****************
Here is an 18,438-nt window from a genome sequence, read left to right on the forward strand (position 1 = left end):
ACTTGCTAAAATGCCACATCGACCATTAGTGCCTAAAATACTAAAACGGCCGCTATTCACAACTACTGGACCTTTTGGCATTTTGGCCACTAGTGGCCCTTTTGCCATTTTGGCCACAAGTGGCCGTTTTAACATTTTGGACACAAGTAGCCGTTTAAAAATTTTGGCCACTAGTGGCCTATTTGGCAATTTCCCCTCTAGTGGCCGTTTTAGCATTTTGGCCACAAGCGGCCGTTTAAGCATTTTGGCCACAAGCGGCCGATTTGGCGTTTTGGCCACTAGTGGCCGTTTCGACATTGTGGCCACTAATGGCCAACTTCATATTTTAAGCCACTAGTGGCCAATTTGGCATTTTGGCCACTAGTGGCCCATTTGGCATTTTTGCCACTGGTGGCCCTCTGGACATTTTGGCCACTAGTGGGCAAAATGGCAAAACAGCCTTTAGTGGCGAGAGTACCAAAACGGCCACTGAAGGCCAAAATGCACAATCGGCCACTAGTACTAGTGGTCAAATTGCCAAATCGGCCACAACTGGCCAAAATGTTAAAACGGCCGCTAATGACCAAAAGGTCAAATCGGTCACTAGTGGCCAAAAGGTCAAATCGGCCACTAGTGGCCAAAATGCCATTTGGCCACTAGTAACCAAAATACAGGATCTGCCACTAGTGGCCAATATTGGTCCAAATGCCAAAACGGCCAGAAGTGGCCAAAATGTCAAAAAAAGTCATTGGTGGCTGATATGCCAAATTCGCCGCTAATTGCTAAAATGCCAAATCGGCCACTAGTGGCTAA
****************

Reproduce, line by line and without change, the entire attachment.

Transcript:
Here is an 18,438-nt window from a genome sequence, read left to right on the forward strand (position 1 = left end):
ACTTGCTAAAATGCCACATCGACCATTAGTGCCTAAAATACTAAAACGGCCGCTATTCACAACTACTGGACCTTTTGGCATTTTGGCCACTAGTGGCCCTTTTGCCATTTTGGCCACAAGTGGCCGTTTTAACATTTTGGACACAAGTAGCCGTTTAAAAATTTTGGCCACTAGTGGCCTATTTGGCAATTTCCCCTCTAGTGGCCGTTTTAGCATTTTGGCCACAAGCGGCCGTTTAAGCATTTTGGCCACAAGCGGCCGATTTGGCGTTTTGGCCACTAGTGGCCGTTTCGACATTGTGGCCACTAATGGCCAACTTCATATTTTAAGCCACTAGTGGCCAATTTGGCATTTTGGCCACTAGTGGCCCATTTGGCATTTTTGCCACTGGTGGCCCTCTGGACATTTTGGCCACTAGTGGGCAAAATGGCAAAACAGCCTTTAGTGGCGAGAGTACCAAAACGGCCACTGAAGGCCAAAATGCACAATCGGCCACTAGTACTAGTGGTCAAATTGCCAAATCGGCCACAACTGGCCAAAATGTTAAAACGGCCGCTAATGACCAAAAGGTCAAATCGGTCACTAGTGGCCAAAAGGTCAAATCGGCCACTAGTGGCCAAAATGCCATTTGGCCACTAGTAACCAAAATACAGGATCTGCCACTAGTGGCCAATATTGGTCCAAATGCCAAAACGGCCAGAAGTGGCCAAAATGTCAAAAAAAGTCATTGGTGGCTGATATGCCAAATTCGCCGCTAATTGCTAAAATGCCAAATCGGCCACTAGTGGCTAA